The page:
Polio found in London sewage sparks health alert

Authorities say no cases have been detected after first sign since 1980s that potentially deadly virus could be spreading in UK

Overhead view of Beckton Sewage Treatment Works in the UK, where traces of polio have been detected. Getty Images
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The UK Health Security Agency (UKHSA) has declared a national incident after routine wastewater surveillance in London found sewage containing traces of polio.

The finding at Beckton Sewage Treatment Works is the first sign since the 1980s that the virus could be spreading in the UK, although the agency said no cases had yet been detected.

It also moved to calm concerns over the risk of infection given Britain's high vaccination rate against the disease, which causes paralysis in children in less than 1 per cent of cases.

The agency nevertheless encouraged parents to make sure their children were vaccinated, particularly those who may have missed shots during the coronavirus pandemic.

Nationwide vaccination levels are above the 90 per cent needed to prevent outbreaks but London's coverage rates among those under 2 years of age has dipped below that in recent years.

The UK's National Health Service in the city will begin contacting the parents of children under 5 who are not immunised, and the UKHSA is continuing investigations into community transmission.

Polio, spread mainly through contamination by faecal matter, used to kill and paralyse thousands of children around the globe every year. There is no cure, but vaccination brought the world close to ending the wild, or naturally occurring, form of the disease.

During the early 1950s, the UK was rocked by a series of polio epidemics, with as many as 8,000 people suffering paralytic poliomyelitis.

The epidemics ended with the introduction of the live oral polio vaccine in 1962.

Vaccine-transmitted infection

The UKHSA said it usually found between one and three samples of poliovirus in sewage annually, but they have previously been one-offs.

This year, one sample was found in February at the Beckton Treatment Works in East London and there has also been continued detection at the same plant — which serves about four million people — since April.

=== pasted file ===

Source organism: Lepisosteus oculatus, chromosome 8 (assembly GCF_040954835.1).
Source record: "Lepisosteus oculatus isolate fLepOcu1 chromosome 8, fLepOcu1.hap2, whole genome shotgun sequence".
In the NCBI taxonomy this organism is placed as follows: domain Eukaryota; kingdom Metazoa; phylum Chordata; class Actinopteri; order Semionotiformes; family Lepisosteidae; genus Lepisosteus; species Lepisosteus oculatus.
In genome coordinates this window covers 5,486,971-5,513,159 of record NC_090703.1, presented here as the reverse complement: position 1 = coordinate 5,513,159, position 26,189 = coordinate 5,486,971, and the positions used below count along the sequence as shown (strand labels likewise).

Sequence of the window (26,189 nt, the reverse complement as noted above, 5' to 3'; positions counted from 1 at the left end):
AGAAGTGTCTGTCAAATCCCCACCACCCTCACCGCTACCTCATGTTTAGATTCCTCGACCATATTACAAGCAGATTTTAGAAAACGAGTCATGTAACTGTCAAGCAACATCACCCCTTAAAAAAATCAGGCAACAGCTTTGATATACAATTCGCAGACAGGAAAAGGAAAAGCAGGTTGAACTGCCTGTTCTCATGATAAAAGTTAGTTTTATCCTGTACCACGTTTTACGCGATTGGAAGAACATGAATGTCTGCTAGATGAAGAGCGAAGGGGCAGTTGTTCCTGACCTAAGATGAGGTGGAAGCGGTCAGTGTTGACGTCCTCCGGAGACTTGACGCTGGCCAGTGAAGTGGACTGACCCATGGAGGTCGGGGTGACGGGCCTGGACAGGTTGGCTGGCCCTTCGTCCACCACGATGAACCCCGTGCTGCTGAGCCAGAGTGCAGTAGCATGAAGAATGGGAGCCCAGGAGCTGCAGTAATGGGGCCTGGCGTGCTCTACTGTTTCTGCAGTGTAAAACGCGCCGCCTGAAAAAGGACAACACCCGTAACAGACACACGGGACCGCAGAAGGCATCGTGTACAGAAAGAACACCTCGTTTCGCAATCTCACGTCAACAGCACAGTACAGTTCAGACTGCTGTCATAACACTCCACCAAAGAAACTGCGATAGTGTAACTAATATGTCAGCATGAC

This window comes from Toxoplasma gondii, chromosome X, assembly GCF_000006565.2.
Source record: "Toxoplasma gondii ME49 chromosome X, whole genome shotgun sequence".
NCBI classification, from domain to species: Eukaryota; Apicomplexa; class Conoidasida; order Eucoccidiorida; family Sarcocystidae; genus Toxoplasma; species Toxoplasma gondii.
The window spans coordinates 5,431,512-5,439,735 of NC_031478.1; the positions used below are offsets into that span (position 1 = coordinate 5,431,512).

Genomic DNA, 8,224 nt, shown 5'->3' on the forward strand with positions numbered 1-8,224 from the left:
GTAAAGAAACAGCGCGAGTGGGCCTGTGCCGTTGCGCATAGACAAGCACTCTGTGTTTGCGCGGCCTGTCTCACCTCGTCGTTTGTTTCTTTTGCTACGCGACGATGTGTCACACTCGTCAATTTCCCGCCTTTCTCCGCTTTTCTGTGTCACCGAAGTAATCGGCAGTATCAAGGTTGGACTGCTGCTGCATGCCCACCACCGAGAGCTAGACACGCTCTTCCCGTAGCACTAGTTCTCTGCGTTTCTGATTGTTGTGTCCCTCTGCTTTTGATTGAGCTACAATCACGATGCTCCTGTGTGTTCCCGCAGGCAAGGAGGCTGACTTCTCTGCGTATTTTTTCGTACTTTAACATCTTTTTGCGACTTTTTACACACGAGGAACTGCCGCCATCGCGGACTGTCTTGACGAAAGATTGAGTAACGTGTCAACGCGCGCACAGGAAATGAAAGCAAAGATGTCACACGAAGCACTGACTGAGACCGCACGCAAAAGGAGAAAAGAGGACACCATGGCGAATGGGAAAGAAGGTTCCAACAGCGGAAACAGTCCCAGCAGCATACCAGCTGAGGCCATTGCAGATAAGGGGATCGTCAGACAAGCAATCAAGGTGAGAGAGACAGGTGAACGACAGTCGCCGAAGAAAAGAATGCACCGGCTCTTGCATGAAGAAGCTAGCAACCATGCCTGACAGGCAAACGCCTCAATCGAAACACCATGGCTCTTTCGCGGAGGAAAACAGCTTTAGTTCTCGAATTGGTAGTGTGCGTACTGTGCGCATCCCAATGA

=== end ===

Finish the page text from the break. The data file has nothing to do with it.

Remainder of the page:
In the past, the detections occurred when a person vaccinated overseas with the live oral polio vaccine, which contains a live strain of the virus, returned or travelled to the country, and briefly shed the virus in their faeces.

The UKHSA believes this is also what happened this time, with the key difference being that the virus has also probably spread between closely linked people and evolved into what is known as “vaccine-derived poliovirus”, which can cause the disease.

There were 959 confirmed cases of VDPV2 in 2020 globally, the World Health Organisation reported.

Britain stopped using the oral polio vaccine in 2004 and the UN's health agency has called for it to be phased out worldwide and replaced with the inactivated polio vaccine.

The oral polio vaccine replicates in the gut and can be passed to others through faecal-contaminated water — meaning it will not hurt the child who has been vaccinated, but it could infect their neighbours in places where hygiene and immunisation levels are low.

While weaker than wild poliovirus, this variant can cause serious illness and paralysis in people not vaccinated against the disease.

Low immunisation, high polio risk

Although this kind of event is effectively unheard of in Britain, vaccine-derived poliovirus is a known, albeit rare, threat in countries with low immunisation rates and can cause outbreaks.

Ukraine and Israel recently reported cases, but outbreaks are more common in poorer countries including Nigeria and Yemen.

The last polio case in the UK was in 1984, and “wild” polio is now found only in Afghanistan and Pakistan, with imported outbreaks reported in Malawi and Mozambique in 2022.

The World Health Organisation's director general, Tedros Adhanom Ghebreyesus, said that the agency was working with the UK on its response.

“Surveillance, vaccination and investment to end polio is critical,” he said on Twitter.

Polio in Britain through the years - in pictures

Updated: June 23, 2022, 12:19 PM